Science and medicine are constantly evolving. With the benefit of hindsight, some outdated medical practices that were once common now seem ridiculous.

Before there was knowledge about the existence of microorganisms causing infections, physicians didn’t have a scientific approach to treating illness. Thus, treatments weren’t focused in the same way they are today.

Physicians did all kinds of outlandish things — well, outlandish by modern standards, but based on the theories of the time. Some physicians — like Austrian physician Franz Mesmer — invoked the placebo effect through hypnosis, while others performed outright quackery for personal gain. Still others were simply working within the limitations of their time.

Formerly routine treatments like bloodletting and the use of poisons like mercury, arsenic, and radium to rid the body of disease seem utterly bizarre to us now.

Another less blatant example of an outdated medical practice is the use of mineral water as a treatment for illnesses. In the 1800s, mineral water was thought to be a cure. In reality, the city water was so polluted that it made people ill, and because the mineral water was devoid of contaminants, it appeared to be medicinal.

These things seem absurdly obvious to us now, but if history is to be our guide, one day the same will be true of some of our current practices.

Here are five still-common but outdated medical practices I believe will disappear in the near future, along with what I think will replace them.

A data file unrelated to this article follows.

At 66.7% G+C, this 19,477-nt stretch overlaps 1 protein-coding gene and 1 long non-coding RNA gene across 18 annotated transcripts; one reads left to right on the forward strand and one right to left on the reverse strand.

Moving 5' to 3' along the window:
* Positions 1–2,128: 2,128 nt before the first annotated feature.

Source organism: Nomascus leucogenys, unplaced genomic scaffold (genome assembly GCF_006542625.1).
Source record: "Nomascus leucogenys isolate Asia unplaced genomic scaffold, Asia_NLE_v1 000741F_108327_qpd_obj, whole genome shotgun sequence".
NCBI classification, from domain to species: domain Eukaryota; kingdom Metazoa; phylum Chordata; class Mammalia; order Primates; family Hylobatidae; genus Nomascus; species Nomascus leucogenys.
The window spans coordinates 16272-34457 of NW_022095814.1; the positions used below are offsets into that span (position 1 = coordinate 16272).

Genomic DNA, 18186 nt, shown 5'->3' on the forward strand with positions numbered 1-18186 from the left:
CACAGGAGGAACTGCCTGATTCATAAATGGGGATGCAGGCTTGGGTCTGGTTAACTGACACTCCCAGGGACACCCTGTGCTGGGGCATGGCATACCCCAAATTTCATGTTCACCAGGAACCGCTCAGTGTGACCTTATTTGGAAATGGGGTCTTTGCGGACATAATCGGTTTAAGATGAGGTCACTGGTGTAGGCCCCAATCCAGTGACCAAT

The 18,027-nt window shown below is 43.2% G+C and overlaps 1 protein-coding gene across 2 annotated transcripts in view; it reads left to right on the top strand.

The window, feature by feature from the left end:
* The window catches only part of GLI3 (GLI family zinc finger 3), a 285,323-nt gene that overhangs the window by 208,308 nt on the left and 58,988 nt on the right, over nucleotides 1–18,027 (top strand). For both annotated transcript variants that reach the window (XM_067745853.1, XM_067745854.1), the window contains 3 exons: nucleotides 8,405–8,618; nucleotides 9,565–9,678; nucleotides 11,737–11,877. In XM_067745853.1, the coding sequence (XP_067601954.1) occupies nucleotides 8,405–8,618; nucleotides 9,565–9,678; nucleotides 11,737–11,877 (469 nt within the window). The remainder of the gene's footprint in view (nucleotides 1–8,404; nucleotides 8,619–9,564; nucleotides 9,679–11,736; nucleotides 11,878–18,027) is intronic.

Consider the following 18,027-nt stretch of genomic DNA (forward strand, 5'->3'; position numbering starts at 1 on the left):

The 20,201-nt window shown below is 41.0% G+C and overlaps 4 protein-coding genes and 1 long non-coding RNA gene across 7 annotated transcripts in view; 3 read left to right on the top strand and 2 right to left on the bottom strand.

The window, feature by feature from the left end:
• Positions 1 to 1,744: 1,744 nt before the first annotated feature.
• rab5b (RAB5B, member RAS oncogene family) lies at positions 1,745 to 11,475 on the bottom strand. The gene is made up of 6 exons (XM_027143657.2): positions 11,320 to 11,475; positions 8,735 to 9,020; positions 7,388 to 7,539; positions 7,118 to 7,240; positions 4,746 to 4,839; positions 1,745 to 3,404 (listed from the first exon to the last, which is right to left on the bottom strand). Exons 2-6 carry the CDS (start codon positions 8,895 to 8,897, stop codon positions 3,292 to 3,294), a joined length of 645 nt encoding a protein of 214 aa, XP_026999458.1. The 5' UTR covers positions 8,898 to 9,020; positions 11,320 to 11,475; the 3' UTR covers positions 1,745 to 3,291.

Infographic: 5 Outdated Medical Practices We Need to Replace

1. Traditional Chemotherapy

The purpose of chemotherapy, commonly called chemo, is to kill cells that reproduce rapidly, such as cancer cells. Unfortunately, chemo destroys everything else that grows fast, too: hair, the lining of the gut, bone marrow, white blood cells, red blood cells, and platelets.

In theory, when chemo ceases, normal body functions resume, but the cancer doesn’t continue growing. In reality, the effect of chemo on the rest of the body can be long-lasting. Chemo is very unfocused and thus wreaks havoc on the body as a whole.

Now, we’re starting to see chemo replaced by immunotherapy.

Immunotherapy is a much more focused and targeted chemo alternative. In this treatment, you receive vaccines that help your immune system kill the cancer. Immunotherapy picks up on unique proteins of cancer cells. This allows your immune system to selectively destroy the cancer, and to leave the rest of your body alone.

We’re currently using immunotherapy for melanoma, where we’re seeing excellent results.

2. Body Mass Index (BMI)

Body mass index (BMI) is an archaic attempt at a biomarker for obesity. Calculated by factoring height and weight ratios, BMI is simply not helpful. It doesn’t take your percentage of body fat or lean muscle mass into account.

A bioimpedance analysis (BIA) is a much more accurate biomarker for an understanding of full body composition and basal metabolic rate (BMR). A non-invasive process, BIA uses electrodes to assess body fat and muscle ratios.

3. Narcotics for Pain Management

Narcotics for pain management are incredibly problematic, causing tremendous side effects and life-destroying dependencies. Rather than dulling the sensation, a better way to treat pain is to focus on the neurotransmitters that are causing the pain in the first place.